Mallrats: Viewership in the Era of the Art Fair

Why is it that malls are the place where culture goes to die? What are those qualities that feel so coarse and disingenuous? The mall is a brick-and-mortar behemoth of banality and excess—a true testament to the lowest common denominator of taste. That unique eau de toilette of pruned pennies sunken to the bottom of indoor fountains that all malls tend to share, the exhausted conveyor belts of overworked escalators, the excessively buffed floors on the brink of acne, employees visibly bored, chain stores indifferent to the places they inhabit. The whole operation is enthusiastically apathetic, as everyone inside secretly searches for the nearest exit.

All the work is done for you; all you need to bring is the debit card. We don’t go to the mall to be inspired or challenged. We don’t go to think harder and see deeper. We go to consume - quickly and in excess. We go to embrace the bland and fall in the routine of the predictable – walls of sneakers and flat-brimmed hats, entryways that blast cologne and air conditioning, and the toothpick reward of skewered chicken teriyaki samples. The mall is a banal quest with price tagged prizes: Cheddar Mecca for the consumer mouse, looking for the newest merchandised cheese.

Those who frequent the mall— mallrats—occupy a special place on our spectrum of low culture. A mallrat has an indoor swagger— their head on a constant swivel, overly concerned with footwear, experts in food court geography, easily succumbing to the retail vice, the destination closets for sweatshop production. Mallrats, as it happens, is also the name of a recent collaborative exhibition[1] between Et Al Etc. and 100% Gallery at Minnesota Street Project (MSP) in San Francisco. The title of which seems to be a biting allegation to the larger space the show exists within, and perhaps to the state of art viewership in the era of the art fair.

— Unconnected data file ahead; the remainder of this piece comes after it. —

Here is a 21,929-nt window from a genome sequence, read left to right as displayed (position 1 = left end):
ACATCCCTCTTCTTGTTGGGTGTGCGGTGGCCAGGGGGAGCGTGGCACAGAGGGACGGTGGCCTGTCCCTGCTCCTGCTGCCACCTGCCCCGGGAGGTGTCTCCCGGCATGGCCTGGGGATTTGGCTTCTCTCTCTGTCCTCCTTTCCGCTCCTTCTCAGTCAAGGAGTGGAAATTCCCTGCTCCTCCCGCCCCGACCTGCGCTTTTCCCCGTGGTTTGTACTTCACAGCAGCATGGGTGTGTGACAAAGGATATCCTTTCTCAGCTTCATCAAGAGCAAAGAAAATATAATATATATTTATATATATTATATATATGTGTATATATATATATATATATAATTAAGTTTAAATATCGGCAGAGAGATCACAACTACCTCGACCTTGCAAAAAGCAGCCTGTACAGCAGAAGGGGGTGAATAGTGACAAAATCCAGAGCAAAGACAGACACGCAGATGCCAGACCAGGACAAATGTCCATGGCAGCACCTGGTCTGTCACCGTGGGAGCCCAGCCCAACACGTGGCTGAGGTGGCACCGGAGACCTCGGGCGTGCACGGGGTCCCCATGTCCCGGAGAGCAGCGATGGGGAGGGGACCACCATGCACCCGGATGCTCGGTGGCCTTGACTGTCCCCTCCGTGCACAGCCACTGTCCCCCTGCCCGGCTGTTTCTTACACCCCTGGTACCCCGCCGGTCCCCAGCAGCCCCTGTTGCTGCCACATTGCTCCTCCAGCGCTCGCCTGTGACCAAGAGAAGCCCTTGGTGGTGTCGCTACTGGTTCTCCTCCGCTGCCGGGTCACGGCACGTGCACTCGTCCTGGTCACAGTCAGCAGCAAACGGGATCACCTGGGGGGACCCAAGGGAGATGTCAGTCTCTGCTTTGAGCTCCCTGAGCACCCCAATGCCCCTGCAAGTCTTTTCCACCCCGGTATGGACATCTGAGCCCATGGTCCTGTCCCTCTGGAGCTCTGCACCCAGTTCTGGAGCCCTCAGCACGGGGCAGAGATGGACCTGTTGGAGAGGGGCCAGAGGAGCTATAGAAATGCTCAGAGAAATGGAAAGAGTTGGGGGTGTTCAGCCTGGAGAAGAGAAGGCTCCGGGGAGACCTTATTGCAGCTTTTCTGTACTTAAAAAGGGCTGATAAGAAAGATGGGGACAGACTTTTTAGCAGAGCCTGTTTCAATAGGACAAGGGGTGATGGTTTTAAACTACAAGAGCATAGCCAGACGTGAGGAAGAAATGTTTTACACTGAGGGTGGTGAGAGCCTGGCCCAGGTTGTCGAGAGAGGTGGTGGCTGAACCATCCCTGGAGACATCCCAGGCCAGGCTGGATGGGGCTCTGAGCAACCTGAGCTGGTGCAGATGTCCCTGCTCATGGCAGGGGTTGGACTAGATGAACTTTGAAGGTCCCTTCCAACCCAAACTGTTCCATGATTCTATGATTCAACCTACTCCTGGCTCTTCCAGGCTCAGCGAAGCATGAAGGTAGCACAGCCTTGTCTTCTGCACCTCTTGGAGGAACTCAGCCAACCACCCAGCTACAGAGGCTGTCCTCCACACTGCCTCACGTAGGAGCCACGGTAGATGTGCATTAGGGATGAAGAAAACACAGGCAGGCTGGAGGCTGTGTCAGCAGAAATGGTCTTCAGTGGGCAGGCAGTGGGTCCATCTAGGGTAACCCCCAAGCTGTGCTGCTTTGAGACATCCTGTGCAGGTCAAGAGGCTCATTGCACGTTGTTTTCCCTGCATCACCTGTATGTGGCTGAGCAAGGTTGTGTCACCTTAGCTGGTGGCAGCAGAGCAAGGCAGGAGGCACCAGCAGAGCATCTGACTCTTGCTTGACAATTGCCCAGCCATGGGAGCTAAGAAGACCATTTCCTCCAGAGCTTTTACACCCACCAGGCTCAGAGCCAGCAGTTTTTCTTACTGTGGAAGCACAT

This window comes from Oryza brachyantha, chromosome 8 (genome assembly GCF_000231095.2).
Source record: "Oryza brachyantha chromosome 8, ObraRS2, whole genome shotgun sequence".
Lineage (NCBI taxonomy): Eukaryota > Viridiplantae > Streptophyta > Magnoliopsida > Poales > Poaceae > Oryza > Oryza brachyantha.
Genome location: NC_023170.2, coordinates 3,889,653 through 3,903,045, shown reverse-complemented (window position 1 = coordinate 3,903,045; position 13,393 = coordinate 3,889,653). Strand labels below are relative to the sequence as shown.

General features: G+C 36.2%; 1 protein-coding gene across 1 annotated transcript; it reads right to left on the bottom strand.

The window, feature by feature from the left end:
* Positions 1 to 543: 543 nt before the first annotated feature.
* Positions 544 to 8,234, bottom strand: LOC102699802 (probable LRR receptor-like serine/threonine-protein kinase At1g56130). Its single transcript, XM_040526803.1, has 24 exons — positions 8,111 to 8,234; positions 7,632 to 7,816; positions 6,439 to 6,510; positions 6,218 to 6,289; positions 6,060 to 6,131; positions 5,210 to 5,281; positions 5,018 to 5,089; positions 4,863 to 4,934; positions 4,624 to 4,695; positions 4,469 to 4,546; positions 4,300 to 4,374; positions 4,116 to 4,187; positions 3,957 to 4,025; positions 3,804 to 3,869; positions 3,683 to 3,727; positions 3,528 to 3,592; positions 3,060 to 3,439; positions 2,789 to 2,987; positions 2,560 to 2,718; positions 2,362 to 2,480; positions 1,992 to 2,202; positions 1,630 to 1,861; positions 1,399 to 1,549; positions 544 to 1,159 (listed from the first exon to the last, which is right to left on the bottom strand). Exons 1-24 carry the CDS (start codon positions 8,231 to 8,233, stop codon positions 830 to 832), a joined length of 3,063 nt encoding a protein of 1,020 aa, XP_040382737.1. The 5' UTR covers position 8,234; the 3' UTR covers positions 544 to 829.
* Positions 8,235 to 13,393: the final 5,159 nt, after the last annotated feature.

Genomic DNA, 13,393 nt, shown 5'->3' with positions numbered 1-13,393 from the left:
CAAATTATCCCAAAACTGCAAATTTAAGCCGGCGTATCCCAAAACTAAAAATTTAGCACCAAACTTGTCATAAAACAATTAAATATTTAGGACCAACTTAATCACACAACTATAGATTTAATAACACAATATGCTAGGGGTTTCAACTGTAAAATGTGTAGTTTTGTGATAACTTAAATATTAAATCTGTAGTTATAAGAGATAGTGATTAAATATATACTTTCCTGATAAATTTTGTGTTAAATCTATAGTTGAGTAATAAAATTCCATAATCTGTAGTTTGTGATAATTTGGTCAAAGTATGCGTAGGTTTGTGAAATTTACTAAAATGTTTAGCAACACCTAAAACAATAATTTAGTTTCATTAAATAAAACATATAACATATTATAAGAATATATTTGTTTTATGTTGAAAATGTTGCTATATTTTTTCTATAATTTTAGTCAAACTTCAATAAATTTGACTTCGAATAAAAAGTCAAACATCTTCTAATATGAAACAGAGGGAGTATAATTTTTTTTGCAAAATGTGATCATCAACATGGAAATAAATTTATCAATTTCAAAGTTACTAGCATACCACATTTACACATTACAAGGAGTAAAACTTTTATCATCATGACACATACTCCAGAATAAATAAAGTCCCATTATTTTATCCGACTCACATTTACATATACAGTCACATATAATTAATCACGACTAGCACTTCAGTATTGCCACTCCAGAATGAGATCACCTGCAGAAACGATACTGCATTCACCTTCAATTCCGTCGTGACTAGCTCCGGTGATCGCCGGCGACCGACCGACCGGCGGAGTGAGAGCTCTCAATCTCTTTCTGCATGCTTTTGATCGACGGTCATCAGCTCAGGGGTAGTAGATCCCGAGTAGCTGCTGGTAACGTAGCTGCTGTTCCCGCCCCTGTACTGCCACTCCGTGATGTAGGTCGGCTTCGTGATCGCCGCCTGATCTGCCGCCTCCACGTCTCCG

Cynics have dubbed MSP a new type of “art mall” —a permanent building that houses about a dozen galleries that cater to a variety of audiences. The space calls to mind the open, flexible structure of an art fair - a wide open atrium with galleries surrounding on all sides. A second floor provides more gallery spaces with a balcony that allows visitors to look down below.

Spearheaded by Silicon Valley Venture Capitalist power couple Andy and Deborah Rappaport, the converted warehouse aims to provide a defibrillator blast to the pulse of San Francisco’s visual arts. Indeed, MSP has done wonderful things for the arts community. The Rappaport’s investment and generosity to the project has strengthened sectors of the artistic community, and helped bail out some galleries struggling with space, rent, and exposure. This space is now critical to the well-being of the local art scene.